Klarna to report customer debts to UK Credit Agencies

Klarna, the buy now pay later company, will start reporting its UK customer debts to credit agencies for the first time next month, in a move that will affect shoppers’ credit ratings. Buy Now Pay Later (or BNPL as it is more commonly known) firms are popular with UK consumers who buy into the simple concept of buy now pay later; instead of customers paying a retailer for goods or services in full when checking out, the BNPL provider pays the retailer. Customers then repay the BNPL provider over a few weeks or months, meaning the cost of shopping is spread over a period of time. This doesn’t mean that the products are any cheaper; customers have simply got more time to pay it off, which can help ease with cash flow issues.

Since 2021, buy now pay later has been one of the most popular forms of borrowing in the UK. One of the main attractions is that it can be completely free to use. It’s both interest-free and fee-free, so it shouldn’t cost a penny to use. Some providers do charge late repayment fees but if you never miss a payment, using BNPL shouldn’t cost anything. BNPL providers don’t charge the consumer, they make money by taking a cut from anything they help a retailer to sell. One of their main sales pitches to retailers is that BNPL can significantly increase sales numbers.

Klarna is the biggest BNPL company in the UK with 16 million customers, and the move to report customer debts to credit agencies comes as BNPL firms face pressure from MPs and campaigners who say they should prevent customers from taking on more debt than they can afford.

Klarna will start to share customer data with the two biggest UK credit agencies (Experian and TransUnion) from 1 June 2022, meaning credit companies will be able to see BNPL transactions and debts in full when conducting formal credit checks on potential borrowers. However, debts and repayments will only start affecting customers’ actual credit scores after 18 months, meaning the change will not have any definitive impact until the end of 2023.

The move is good news for those who use Klarna’s payment plans responsibly. Payments made on time will help establish a positive credit history, which could boost borrowing chances when applying for mortgages and other traditional forms of credit. The change, however, also means a that if you miss a payment or pay late, you could be less likely to be accepted for credit in future.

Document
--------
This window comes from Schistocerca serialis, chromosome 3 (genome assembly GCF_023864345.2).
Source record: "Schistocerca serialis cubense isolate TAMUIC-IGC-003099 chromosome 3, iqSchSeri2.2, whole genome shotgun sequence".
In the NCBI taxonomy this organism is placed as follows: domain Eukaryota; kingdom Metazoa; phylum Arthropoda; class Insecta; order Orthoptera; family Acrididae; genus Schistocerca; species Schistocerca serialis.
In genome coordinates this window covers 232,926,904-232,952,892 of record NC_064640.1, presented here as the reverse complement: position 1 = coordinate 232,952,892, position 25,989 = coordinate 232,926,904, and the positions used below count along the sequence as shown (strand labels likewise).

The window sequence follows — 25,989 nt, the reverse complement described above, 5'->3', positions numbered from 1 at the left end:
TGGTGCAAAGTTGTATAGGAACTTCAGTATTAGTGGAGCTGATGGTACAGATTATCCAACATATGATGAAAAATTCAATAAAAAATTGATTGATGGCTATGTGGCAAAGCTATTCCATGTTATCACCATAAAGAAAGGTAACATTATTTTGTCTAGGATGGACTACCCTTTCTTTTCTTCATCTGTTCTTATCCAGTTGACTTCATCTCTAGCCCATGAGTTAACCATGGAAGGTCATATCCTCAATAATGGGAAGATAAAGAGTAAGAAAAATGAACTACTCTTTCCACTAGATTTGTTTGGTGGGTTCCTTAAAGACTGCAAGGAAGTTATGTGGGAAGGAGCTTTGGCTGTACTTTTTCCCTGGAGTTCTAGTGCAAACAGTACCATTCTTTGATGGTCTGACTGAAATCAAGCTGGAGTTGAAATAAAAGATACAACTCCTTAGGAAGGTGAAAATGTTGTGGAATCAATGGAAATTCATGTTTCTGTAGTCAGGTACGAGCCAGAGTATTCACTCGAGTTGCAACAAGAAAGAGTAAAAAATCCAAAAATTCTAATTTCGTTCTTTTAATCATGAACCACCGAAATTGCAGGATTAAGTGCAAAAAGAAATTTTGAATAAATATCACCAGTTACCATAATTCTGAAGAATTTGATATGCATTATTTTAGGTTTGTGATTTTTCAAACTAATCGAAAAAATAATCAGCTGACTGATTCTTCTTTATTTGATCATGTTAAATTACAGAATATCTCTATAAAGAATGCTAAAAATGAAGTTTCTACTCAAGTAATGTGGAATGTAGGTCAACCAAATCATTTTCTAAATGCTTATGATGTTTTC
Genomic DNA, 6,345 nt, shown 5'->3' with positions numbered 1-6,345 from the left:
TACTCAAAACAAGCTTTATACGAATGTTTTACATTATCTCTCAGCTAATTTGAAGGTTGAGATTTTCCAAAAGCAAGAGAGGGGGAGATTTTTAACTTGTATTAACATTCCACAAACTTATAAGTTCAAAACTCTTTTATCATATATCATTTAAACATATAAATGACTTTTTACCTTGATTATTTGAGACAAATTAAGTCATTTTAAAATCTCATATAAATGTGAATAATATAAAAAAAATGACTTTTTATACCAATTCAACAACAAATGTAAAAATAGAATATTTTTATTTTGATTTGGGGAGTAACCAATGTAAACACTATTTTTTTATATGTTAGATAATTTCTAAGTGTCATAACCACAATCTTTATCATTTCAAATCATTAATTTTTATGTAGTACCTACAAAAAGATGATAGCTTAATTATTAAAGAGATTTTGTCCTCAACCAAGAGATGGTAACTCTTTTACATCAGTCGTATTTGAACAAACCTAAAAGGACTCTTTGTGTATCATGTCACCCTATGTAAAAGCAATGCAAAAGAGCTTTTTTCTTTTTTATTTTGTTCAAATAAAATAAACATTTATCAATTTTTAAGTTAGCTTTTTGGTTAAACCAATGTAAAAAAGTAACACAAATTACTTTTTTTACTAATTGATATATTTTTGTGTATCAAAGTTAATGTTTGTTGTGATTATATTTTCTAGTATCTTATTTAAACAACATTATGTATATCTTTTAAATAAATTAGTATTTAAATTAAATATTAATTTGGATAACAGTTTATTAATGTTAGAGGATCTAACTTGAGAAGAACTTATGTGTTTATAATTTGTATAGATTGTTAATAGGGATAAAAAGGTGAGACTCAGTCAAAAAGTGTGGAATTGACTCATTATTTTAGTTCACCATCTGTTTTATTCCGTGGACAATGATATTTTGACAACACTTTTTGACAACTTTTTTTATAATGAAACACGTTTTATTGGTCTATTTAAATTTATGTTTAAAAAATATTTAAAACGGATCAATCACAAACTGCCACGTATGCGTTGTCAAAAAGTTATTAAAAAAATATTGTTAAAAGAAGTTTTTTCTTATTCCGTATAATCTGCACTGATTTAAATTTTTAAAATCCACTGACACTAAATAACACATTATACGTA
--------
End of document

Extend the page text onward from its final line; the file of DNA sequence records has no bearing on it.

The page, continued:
BNPL products are not yet fully regulated in the UK, but Klarna’s agreement will put pressure on rival BNPL companies to follow suit. These agreements could result in some customers not using Klarna and turning to rival BNPL providers to hide mounting debts from credit card companies and credit reference agencies.

How will the move affect me?

Klarna will report customers’ buy now, pay later borrowing data from 1 June – Klarna will pass on data about its customers’ repayments to the UK Credit Agencies from the beginning of June, but any payment history you have with Klarna before this date won’t be reported. From June 1st 2022 Klarna will report:

  • Purchases made on time – which will positively affect your credit file and improve your chances of getting approved for a loan, mortgage, or credit card in the future
  • Late payments for purchases – which could be detrimental to your credit file, making it less likely that you’ll be accepted for other forms of borrowing
  • Unpaid purchases – like any other missed credit repayment, unpaid purchases can damage your credit file and raise a red flag to any other potential lenders

Klarna’s new agreement with the credit reference agencies means customers who make payments on time can build up a positive credit history, showing lenders they can indeed use credit responsibly. The flip side however is the effect on over-indebted customers and those who miss payments. These customers will see their credit score decline because of the credit scoring agreement.

 

 

 

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